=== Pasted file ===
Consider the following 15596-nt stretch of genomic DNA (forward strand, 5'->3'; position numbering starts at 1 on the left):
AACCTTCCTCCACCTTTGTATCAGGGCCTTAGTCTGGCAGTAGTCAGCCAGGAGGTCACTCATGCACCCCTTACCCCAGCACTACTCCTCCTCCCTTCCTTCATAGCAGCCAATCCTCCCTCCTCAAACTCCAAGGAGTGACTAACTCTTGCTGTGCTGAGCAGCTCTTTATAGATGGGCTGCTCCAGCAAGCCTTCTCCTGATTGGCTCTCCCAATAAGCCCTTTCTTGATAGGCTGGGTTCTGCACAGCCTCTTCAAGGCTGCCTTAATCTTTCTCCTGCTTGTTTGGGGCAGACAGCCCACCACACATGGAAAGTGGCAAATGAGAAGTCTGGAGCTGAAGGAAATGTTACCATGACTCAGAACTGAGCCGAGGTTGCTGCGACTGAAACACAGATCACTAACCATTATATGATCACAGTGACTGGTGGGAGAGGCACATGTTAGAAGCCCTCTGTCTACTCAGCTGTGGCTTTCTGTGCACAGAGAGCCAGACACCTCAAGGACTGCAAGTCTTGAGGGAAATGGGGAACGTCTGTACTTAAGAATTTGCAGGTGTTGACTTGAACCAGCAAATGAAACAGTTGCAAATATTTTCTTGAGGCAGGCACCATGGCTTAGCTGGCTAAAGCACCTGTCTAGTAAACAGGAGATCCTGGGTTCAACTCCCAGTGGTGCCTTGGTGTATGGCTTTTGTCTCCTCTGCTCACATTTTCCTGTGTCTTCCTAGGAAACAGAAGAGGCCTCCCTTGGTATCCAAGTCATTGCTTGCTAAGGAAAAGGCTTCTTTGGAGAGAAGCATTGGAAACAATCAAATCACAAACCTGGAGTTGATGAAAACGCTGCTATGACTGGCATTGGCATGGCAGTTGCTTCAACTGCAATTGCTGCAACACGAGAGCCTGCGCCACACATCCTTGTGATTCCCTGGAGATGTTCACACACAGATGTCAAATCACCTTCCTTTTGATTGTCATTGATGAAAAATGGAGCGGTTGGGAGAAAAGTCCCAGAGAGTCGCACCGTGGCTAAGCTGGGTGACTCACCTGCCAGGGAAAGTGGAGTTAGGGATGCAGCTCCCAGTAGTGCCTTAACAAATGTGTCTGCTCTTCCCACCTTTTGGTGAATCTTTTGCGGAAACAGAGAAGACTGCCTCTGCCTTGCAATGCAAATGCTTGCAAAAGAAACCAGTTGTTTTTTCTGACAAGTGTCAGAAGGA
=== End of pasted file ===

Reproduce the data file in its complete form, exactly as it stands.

Consider the following 15596-nt stretch of genomic DNA (forward strand, 5'->3'; position numbering starts at 1 on the left):
AACCTTCCTCCACCTTTGTATCAGGGCCTTAGTCTGGCAGTAGTCAGCCAGGAGGTCACTCATGCACCCCTTACCCCAGCACTACTCCTCCTCCCTTCCTTCATAGCAGCCAATCCTCCCTCCTCAAACTCCAAGGAGTGACTAACTCTTGCTGTGCTGAGCAGCTCTTTATAGATGGGCTGCTCCAGCAAGCCTTCTCCTGATTGGCTCTCCCAATAAGCCCTTTCTTGATAGGCTGGGTTCTGCACAGCCTCTTCAAGGCTGCCTTAATCTTTCTCCTGCTTGTTTGGGGCAGACAGCCCACCACACATGGAAAGTGGCAAATGAGAAGTCTGGAGCTGAAGGAAATGTTACCATGACTCAGAACTGAGCCGAGGTTGCTGCGACTGAAACACAGATCACTAACCATTATATGATCACAGTGACTGGTGGGAGAGGCACATGTTAGAAGCCCTCTGTCTACTCAGCTGTGGCTTTCTGTGCACAGAGAGCCAGACACCTCAAGGACTGCAAGTCTTGAGGGAAATGGGGAACGTCTGTACTTAAGAATTTGCAGGTGTTGACTTGAACCAGCAAATGAAACAGTTGCAAATATTTTCTTGAGGCAGGCACCATGGCTTAGCTGGCTAAAGCACCTGTCTAGTAAACAGGAGATCCTGGGTTCAACTCCCAGTGGTGCCTTGGTGTATGGCTTTTGTCTCCTCTGCTCACATTTTCCTGTGTCTTCCTAGGAAACAGAAGAGGCCTCCCTTGGTATCCAAGTCATTGCTTGCTAAGGAAAAGGCTTCTTTGGAGAGAAGCATTGGAAACAATCAAATCACAAACCTGGAGTTGATGAAAACGCTGCTATGACTGGCATTGGCATGGCAGTTGCTTCAACTGCAATTGCTGCAACACGAGAGCCTGCGCCACACATCCTTGTGATTCCCTGGAGATGTTCACACACAGATGTCAAATCACCTTCCTTTTGATTGTCATTGATGAAAAATGGAGCGGTTGGGAGAAAAGTCCCAGAGAGTCGCACCGTGGCTAAGCTGGGTGACTCACCTGCCAGGGAAAGTGGAGTTAGGGATGCAGCTCCCAGTAGTGCCTTAACAAATGTGTCTGCTCTTCCCACCTTTTGGTGAATCTTTTGCGGAAACAGAGAAGACTGCCTCTGCCTTGCAATGCAAATGCTTGCAAAAGAAACCAGTTGTTTTTTCTGACAAGTGTCAGAAGGA